This essay argues that fulfilling the promise of participatory democratic theory requires ways for citizens to reconstruct the world, not simply to improve its governance processes. The concept of public work, expressing civic agency, or the capacity of diverse citizens to build a democratic way of life, embodies this shift. It posits citizens as co-creators of the world, not simply deliberators and decision-makers about the world. Public work is a normative, democratizing ideal of citizenship generalized from communal labors of creating (...)
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  28. J. Brennan (2014). Imagination, Prophecy, and Morality: The Relevance and Limits of Spinoza's Theory of Political Myth. Télos 2014 (169):64-83.
    Myth presents us with two major problems: definition and usage. In this paper I focus on the latter problem and argue in defense of Spinoza’s theory of political myth as opposed to the dichotomy of “myth as progress” and “myth as regression.” Spinoza’s theory is preferable because it allows for a full-bodied understanding of myth, its legitimate uses and its dangers for slipping into superstition. Because myth plays on the imagination, the basest form of knowledge available to all people and (...)
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  29. Jason Brennan (forthcoming). Why Liberal States Must Accommodate Tax Resistors. Public Affairs Quarterly.
    Liberal states ought to accommodate conscientious tax resistance for the same reasons they should accommodate conscientious objection to fighting in war. Conscientious objection to fighting is nothing special.
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  30. Jason Brennan (2011). The Right to a Competent Electorate. Philosophical Quarterly 61 (245):700-724.
    The practice of unrestricted universal suffrage is unjust. Citizens have a right that any political power held over them should be exercised by competent people in a competent way. Universal suffrage violates this right. To satisfy this right, universal suffrage in most cases must be replaced by a moderate epistocracy, in which suffrage is restricted to citizens of sufficient political competence. Epistocracy itself seems to fall foul of the qualified acceptability requirement, that political power must be distributed in ways against (...)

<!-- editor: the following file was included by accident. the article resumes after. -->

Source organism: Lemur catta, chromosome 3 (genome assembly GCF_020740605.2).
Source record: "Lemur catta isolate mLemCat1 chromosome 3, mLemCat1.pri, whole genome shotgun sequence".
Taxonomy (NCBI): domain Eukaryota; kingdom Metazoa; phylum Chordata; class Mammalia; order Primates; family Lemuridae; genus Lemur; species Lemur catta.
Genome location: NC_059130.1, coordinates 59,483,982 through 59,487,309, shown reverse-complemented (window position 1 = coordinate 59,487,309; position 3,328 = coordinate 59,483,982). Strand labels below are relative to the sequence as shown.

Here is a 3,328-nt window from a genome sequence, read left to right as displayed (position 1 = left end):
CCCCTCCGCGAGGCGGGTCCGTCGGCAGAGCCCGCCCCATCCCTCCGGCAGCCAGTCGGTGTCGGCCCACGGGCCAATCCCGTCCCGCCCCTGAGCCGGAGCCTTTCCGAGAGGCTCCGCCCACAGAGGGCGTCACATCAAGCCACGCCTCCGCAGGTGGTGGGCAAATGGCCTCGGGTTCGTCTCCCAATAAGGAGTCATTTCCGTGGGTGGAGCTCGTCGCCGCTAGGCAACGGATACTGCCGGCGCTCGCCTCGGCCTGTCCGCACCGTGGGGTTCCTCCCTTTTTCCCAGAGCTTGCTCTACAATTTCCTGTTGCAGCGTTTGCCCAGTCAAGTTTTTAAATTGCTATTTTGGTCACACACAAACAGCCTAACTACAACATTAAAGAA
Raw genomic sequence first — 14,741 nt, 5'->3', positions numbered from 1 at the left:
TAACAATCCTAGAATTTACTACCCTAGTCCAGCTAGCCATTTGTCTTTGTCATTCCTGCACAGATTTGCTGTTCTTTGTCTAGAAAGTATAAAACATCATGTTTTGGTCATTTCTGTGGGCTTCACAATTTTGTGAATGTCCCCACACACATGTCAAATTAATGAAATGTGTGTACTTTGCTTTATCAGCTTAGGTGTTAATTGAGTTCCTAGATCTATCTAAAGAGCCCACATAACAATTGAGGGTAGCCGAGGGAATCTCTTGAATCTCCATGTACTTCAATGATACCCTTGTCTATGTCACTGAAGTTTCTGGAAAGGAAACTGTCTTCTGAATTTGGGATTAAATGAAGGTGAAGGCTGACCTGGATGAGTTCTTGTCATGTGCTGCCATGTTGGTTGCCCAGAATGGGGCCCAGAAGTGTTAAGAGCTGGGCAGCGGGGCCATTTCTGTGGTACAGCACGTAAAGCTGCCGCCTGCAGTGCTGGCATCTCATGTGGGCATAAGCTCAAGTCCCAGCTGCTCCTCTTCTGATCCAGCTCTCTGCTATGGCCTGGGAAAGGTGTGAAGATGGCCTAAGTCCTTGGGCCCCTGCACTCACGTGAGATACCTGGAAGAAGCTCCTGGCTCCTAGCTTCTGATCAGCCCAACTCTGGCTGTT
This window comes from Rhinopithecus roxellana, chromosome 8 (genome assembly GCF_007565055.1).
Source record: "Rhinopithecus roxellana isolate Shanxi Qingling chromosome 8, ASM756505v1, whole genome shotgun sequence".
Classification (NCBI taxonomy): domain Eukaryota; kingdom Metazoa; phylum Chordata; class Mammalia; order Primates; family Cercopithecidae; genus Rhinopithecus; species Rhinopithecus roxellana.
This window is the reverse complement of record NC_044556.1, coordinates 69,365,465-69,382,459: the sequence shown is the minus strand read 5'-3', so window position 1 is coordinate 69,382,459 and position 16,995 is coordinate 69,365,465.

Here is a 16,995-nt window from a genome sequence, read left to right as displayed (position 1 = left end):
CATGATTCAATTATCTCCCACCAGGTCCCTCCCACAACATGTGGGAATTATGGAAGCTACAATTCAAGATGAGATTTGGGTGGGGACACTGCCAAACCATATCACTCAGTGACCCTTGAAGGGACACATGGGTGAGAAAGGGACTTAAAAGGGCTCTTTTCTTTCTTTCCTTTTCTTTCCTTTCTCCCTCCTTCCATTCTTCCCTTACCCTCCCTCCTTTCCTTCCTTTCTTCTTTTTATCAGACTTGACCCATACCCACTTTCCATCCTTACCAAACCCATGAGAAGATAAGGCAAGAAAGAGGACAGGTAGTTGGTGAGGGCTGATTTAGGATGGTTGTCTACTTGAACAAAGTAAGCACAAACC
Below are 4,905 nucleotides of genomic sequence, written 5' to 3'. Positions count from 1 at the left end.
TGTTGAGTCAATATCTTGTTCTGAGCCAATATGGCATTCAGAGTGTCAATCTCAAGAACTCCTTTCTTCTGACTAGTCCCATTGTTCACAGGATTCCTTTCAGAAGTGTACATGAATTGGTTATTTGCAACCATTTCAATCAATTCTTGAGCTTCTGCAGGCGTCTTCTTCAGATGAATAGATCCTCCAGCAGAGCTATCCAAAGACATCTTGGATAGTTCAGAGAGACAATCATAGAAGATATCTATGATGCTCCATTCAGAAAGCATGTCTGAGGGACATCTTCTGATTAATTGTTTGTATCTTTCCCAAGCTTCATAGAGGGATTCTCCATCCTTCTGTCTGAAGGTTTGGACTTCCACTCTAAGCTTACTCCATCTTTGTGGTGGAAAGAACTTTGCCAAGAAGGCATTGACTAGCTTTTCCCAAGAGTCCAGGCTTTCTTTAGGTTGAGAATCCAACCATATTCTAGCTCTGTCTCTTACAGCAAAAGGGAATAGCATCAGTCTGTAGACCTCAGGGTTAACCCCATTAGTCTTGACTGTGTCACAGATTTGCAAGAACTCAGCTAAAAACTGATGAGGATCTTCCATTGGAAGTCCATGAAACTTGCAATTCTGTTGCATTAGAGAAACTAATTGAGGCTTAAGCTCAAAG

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  31. Matthias Brinkmann (forthcoming). Political Anti-Intentionalism. Res Publica:1-21.
    There has been little debate in political philosophy about whether the intentions of governments matter to the legitimacy of their policies. This paper fills this gap. First, I provide a rigorous statement of political anti-intentionalism, the view that intentions do not matter to political legitimacy. I do so by building on analogous debates in moral philosophy. Second, I sketch some strategies to defend political anti-intentionalism, which I argue are promising and available to a wide range of theories of legitimacy. Third, (...)
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  32. Thom Brooks (2013). Hegel's Political Philosophy: A Systematic Reading of the Philosophy of Right. Edinburgh University Press.
    A new edition of the first systematic reading of Hegel's political philosophy Elements of the Philosophy of Right is widely acknowledged to be one of the most important works in the history of political philosophy. This is the first book on the subject to take Hegel's system of speculative philosophy seriously as an important component of any robust understanding of this text. Key Features •Sets out the difference between 'systematic' and 'non-systematic' readings of Philosophy of Right •Outlines the unique structure (...)
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  33. Allen Buchanan (2002). Political Legitimacy and Democracy. Ethics 112 (4):689-719.
  34. Allen Buchanan (1999). Recognitional Legitimacy and the State System. Philosophy and Public Affairs 28 (1):46-78.
  35. Richard M. Buck (2008). Religion, Identity, and Political Legitimacy: Toward Democratic Inclusion. Journal of Social Philosophy 39 (3):340-358.
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  36. H. G. Callaway (2008). Review of Schlesinger, War and the American Presidency. [REVIEW] Reason Papers 2008 (No. 30):121-128.
    This is a expository and critical review of Arthur Schlesinger, Jr. 's last book, War and the American Presidency. The book collects and focuses recent writings of Arthur Schlesinger on the themes of its title. In its short Foreword and seven concise essays, the book aims to explore, in some contrast with the genre of “instant history,” the relationship between President George W. Bush’s Iraq adventure and the national past. This aim and the present work are deserving of wide attention, (...)
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  37. Eric M. Cave (1996). Would Pluralist Angels (Really) Need Government? Philosophical Studies 81 (2-3):227 - 246.
  38. Emanuela Ceva & Maria Paola Ferretti (2014). Liberal Democratic Institutions and the Damages of Political Corruption. Les ateliers de l'éthique/The Ethics Forum 9 (1):126-145.
    This article contributes to the debate concerning the identification of politically relevant cases of corruption in a democracy by sketching the basic traits of an original liberal theory of institutional corruption. We define this form of corruption as a deviation with respect to the role entrusted to people occupying certain institutional positions, which are crucial for the implementation of public rules, for private gain. In order to illustrate the damages that corrupt behaviour makes to liberal democratic institutions, we discuss the (...)